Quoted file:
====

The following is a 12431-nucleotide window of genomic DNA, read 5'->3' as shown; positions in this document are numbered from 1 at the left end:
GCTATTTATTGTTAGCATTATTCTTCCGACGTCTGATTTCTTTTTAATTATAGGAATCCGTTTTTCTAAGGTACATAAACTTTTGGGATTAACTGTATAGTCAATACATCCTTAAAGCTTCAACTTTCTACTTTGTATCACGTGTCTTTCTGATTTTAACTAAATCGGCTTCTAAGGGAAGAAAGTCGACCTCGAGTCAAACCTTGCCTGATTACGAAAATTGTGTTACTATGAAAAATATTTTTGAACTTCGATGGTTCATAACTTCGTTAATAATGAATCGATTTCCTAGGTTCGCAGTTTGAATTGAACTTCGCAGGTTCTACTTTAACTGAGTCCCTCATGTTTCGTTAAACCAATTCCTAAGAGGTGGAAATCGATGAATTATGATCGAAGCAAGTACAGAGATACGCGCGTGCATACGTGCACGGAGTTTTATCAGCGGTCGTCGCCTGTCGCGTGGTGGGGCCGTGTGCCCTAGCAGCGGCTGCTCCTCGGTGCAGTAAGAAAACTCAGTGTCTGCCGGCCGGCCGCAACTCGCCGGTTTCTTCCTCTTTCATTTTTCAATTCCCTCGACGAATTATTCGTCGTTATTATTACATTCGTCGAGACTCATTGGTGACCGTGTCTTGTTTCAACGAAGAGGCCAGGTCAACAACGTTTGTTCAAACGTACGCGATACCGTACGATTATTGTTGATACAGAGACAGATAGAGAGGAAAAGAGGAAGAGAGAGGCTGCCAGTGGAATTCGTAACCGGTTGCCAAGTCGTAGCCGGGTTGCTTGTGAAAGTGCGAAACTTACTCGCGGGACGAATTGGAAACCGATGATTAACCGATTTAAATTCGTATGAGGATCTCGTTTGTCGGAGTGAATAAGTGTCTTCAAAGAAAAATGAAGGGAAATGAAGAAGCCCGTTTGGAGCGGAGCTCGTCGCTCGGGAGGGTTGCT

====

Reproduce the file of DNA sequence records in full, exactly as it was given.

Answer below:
The following is a 12431-nucleotide window of genomic DNA, read 5'->3' as shown; positions in this document are numbered from 1 at the left end:
GCTATTTATTGTTAGCATTATTCTTCCGACGTCTGATTTCTTTTTAATTATAGGAATCCGTTTTTCTAAGGTACATAAACTTTTGGGATTAACTGTATAGTCAATACATCCTTAAAGCTTCAACTTTCTACTTTGTATCACGTGTCTTTCTGATTTTAACTAAATCGGCTTCTAAGGGAAGAAAGTCGACCTCGAGTCAAACCTTGCCTGATTACGAAAATTGTGTTACTATGAAAAATATTTTTGAACTTCGATGGTTCATAACTTCGTTAATAATGAATCGATTTCCTAGGTTCGCAGTTTGAATTGAACTTCGCAGGTTCTACTTTAACTGAGTCCCTCATGTTTCGTTAAACCAATTCCTAAGAGGTGGAAATCGATGAATTATGATCGAAGCAAGTACAGAGATACGCGCGTGCATACGTGCACGGAGTTTTATCAGCGGTCGTCGCCTGTCGCGTGGTGGGGCCGTGTGCCCTAGCAGCGGCTGCTCCTCGGTGCAGTAAGAAAACTCAGTGTCTGCCGGCCGGCCGCAACTCGCCGGTTTCTTCCTCTTTCATTTTTCAATTCCCTCGACGAATTATTCGTCGTTATTATTACATTCGTCGAGACTCATTGGTGACCGTGTCTTGTTTCAACGAAGAGGCCAGGTCAACAACGTTTGTTCAAACGTACGCGATACCGTACGATTATTGTTGATACAGAGACAGATAGAGAGGAAAAGAGGAAGAGAGAGGCTGCCAGTGGAATTCGTAACCGGTTGCCAAGTCGTAGCCGGGTTGCTTGTGAAAGTGCGAAACTTACTCGCGGGACGAATTGGAAACCGATGATTAACCGATTTAAATTCGTATGAGGATCTCGTTTGTCGGAGTGAATAAGTGTCTTCAAAGAAAAATGAAGGGAAATGAAGAAGCCCGTTTGGAGCGGAGCTCGTCGCTCGGGAGGGTTGCT